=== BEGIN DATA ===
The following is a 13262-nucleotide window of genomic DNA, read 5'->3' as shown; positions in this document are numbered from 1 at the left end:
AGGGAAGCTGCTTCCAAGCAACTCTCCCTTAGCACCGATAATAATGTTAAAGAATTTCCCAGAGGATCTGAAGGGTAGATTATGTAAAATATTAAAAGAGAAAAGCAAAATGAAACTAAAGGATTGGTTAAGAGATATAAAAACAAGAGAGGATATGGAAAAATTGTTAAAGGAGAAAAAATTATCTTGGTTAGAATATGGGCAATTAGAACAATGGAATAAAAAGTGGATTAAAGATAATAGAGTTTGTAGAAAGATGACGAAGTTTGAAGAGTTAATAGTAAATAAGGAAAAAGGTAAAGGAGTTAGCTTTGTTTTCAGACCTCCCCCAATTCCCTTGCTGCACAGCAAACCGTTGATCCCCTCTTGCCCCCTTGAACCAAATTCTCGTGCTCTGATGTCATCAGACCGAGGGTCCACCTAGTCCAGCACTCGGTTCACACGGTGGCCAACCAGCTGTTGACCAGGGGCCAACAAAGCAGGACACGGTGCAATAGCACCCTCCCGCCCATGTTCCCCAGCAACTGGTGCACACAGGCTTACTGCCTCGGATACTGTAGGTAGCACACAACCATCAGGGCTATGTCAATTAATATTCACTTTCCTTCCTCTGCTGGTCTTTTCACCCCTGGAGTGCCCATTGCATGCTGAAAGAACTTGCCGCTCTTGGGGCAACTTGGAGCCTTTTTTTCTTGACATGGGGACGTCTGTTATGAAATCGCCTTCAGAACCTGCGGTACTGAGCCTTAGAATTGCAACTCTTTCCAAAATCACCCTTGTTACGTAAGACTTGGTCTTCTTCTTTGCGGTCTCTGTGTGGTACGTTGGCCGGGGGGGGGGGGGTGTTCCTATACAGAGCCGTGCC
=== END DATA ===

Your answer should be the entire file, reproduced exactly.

The following is a 13262-nucleotide window of genomic DNA, read 5'->3' as shown; positions in this document are numbered from 1 at the left end:
AGGGAAGCTGCTTCCAAGCAACTCTCCCTTAGCACCGATAATAATGTTAAAGAATTTCCCAGAGGATCTGAAGGGTAGATTATGTAAAATATTAAAAGAGAAAAGCAAAATGAAACTAAAGGATTGGTTAAGAGATATAAAAACAAGAGAGGATATGGAAAAATTGTTAAAGGAGAAAAAATTATCTTGGTTAGAATATGGGCAATTAGAACAATGGAATAAAAAGTGGATTAAAGATAATAGAGTTTGTAGAAAGATGACGAAGTTTGAAGAGTTAATAGTAAATAAGGAAAAAGGTAAAGGAGTTAGCTTTGTTTTCAGACCTCCCCCAATTCCCTTGCTGCACAGCAAACCGTTGATCCCCTCTTGCCCCCTTGAACCAAATTCTCGTGCTCTGATGTCATCAGACCGAGGGTCCACCTAGTCCAGCACTCGGTTCACACGGTGGCCAACCAGCTGTTGACCAGGGGCCAACAAAGCAGGACACGGTGCAATAGCACCCTCCCGCCCATGTTCCCCAGCAACTGGTGCACACAGGCTTACTGCCTCGGATACTGTAGGTAGCACACAACCATCAGGGCTATGTCAATTAATATTCACTTTCCTTCCTCTGCTGGTCTTTTCACCCCTGGAGTGCCCATTGCATGCTGAAAGAACTTGCCGCTCTTGGGGCAACTTGGAGCCTTTTTTTCTTGACATGGGGACGTCTGTTATGAAATCGCCTTCAGAACCTGCGGTACTGAGCCTTAGAATTGCAACTCTTTCCAAAATCACCCTTGTTACGTAAGACTTGGTCTTCTTCTTTGCGGTCTCTGTGTGGTACGTTGGCCGGGGGGGGGGGGGTGTTCCTATACAGAGCCGTGCC